Untangling the U.S.-Pakistan Alliance
With the arrest of several Pakistani citizens accused of helping the CIA track down Osama Bin Laden (one reportedly an army major), suspicions that Pakistani officials were protecting the al-Qaeda leader have been rekindled. After all, why else would the Pakistanis go after individuals whose only crime was to help the United States bring the world’s most-wanted man to justice? It would seem that the Pakistanis are broadcasting both to their own people and to the world at large that al-Qaeda should be left alone. But there is another explanation—and it is a much better one.
The operation that targeted Bin Laden was done without the knowledge or permission of the Pakistani authorities. It would have been one thing had this been an isolated incident. Bin Laden was by far the most-wanted terrorist in history, and the United States could hardly be faulted for wanting to keep the operation under the closest of holds. Even if the army generals who run the Pakistani intelligence service could have been counted on to act in good faith, who could say for certain there wasn’t an al-Qaeda informant lurking somewhere in ISI ranks? But the Bin Laden operation was not an isolated incident. Earlier this year, a CIA contractor named Raymond Davis was arrested in Lahore after killing two Pakistanis he said were trying to rob him. Pakistani officials later claimed the two men were ISI informants detailed to follow the American. It was later revealed that Davis was working for a CIA cell based in the Punjabi capital that was surveilling local Islamic militants. The targeted group was most likely the Lashkar-e-Taiba, the only Pakistani jihadist group based in the Lahore area. This raised Pakistani hackles since the Lashkar has been an important weapon in the country’s struggle with India over Kashmir and remains the only domestic radical Islamic group that has yet to turn against the state.
The Davis affair not only revealed that ISI was aware that the CIA was conducting operations on Pakistani territory without its knowledge or permission, it also provided it with ammunition to do something about it. Despite U.S. protestations that Davis enjoyed diplomatic immunity, Pakistani authorities refused to release him until the CIA provided assurances they would do a better job of keeping ISI informed about operations inside Pakistan. It was against the backdrop of these assurances that, less than a month and a half later, the United States carried out its assault on the Bin Laden compound in Abbottabad. This raid, which took place on the outskirts of an army town less than a mile from the Pakistani version of West Point, humiliated the army leadership and its ISI subordinates. It made them look like they were either in league with Bin Laden or grossly incompetent in failing to detect his presence literally under their noses. But their humiliation was also leavened with anger. The Bin Laden caper reminded them that Washington, whatever pledges it may have made, was still conducting operations inside Pakistani territory without their knowledge or permission. To say the least.
The Pakistanis decided to crack down. In recent weeks, they have reportedly cut intelligence cooperation across the board, evicted U.S. military advisors and instituted a moratorium on the issuance of visas to CIA officers newly assigned to Pakistan. They have also put increasing pressure on Washington to sharply cut back its drone attacks in the tribal areas. These attacks have overwhelmingly targeted members of the Haqqani network, the major Afghan Taliban group based in the region. This is the very same group the Pakistanis have steadfastly refused to go after—despite relentless U.S. pressure that they do so—because they see them as a hedge against what they fear will be an unfriendly Afghan government allied to their archenemy India once the United States departs the region. Here too the CIA has recruited its own network of local Pakistani informants to help it locate Haqqani network personnel for Predator attacks. Seen against the backdrop of these escalating antagonisms, it is hardly surprising that Pakistan would begin arresting citizens it had reason to believe had helped the CIA carry out the Bin Laden operation. The idea was almost certainly to deter other Pakistanis, particularly army officers, from working for the CIA without ISI permission.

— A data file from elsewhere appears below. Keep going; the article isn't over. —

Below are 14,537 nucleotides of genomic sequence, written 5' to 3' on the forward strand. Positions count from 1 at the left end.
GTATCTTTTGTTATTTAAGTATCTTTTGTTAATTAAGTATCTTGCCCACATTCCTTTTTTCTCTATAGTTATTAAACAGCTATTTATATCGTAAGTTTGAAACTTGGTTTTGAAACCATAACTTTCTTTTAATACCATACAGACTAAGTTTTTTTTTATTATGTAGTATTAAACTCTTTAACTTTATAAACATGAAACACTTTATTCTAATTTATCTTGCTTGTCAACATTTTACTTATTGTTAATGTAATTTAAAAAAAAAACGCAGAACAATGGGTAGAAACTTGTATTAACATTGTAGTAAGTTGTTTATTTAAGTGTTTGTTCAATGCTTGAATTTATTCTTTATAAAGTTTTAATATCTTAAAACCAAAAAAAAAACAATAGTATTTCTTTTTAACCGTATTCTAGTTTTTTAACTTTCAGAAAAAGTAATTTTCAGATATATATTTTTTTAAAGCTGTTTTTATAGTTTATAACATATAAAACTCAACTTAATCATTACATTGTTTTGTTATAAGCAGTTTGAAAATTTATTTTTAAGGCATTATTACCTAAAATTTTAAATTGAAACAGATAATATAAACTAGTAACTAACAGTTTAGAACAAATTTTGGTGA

The sharp deterioration in relations to which these developments attest is primarily due to the fundamentally incompatible objectives the United States and Pakistan harbor toward Afghanistan. The Pakistanis have no great love for the Afghan Taliban, but they deeply resent apparent U.S. unwillingness to take their concerns about the substantial Indian presence in their historically unfriendly neighbor seriously. They believe they have paid a very steep price for supporting Washington in the wake of 9/11. Their decision to help the United States bring senior al-Qaeda leaders to justice caused most of the domestic jihadist groups they were using against India in Kashmir to turn against them. Their decision to send the army into the tribal areas to look for al-Qaeda members caused local Pakistanis protecting them to band together into the Pakistani Taliban and wage war against the state. In their view, Pakistanis have earned a friendly government in Kabul. Yet all they seem to hear from American officials is that they have nothing to worry about because the U.S. intends to remain diplomatically engaged in the region. This is hardly reassuring coming from what they regard as a notoriously fair-weather friend.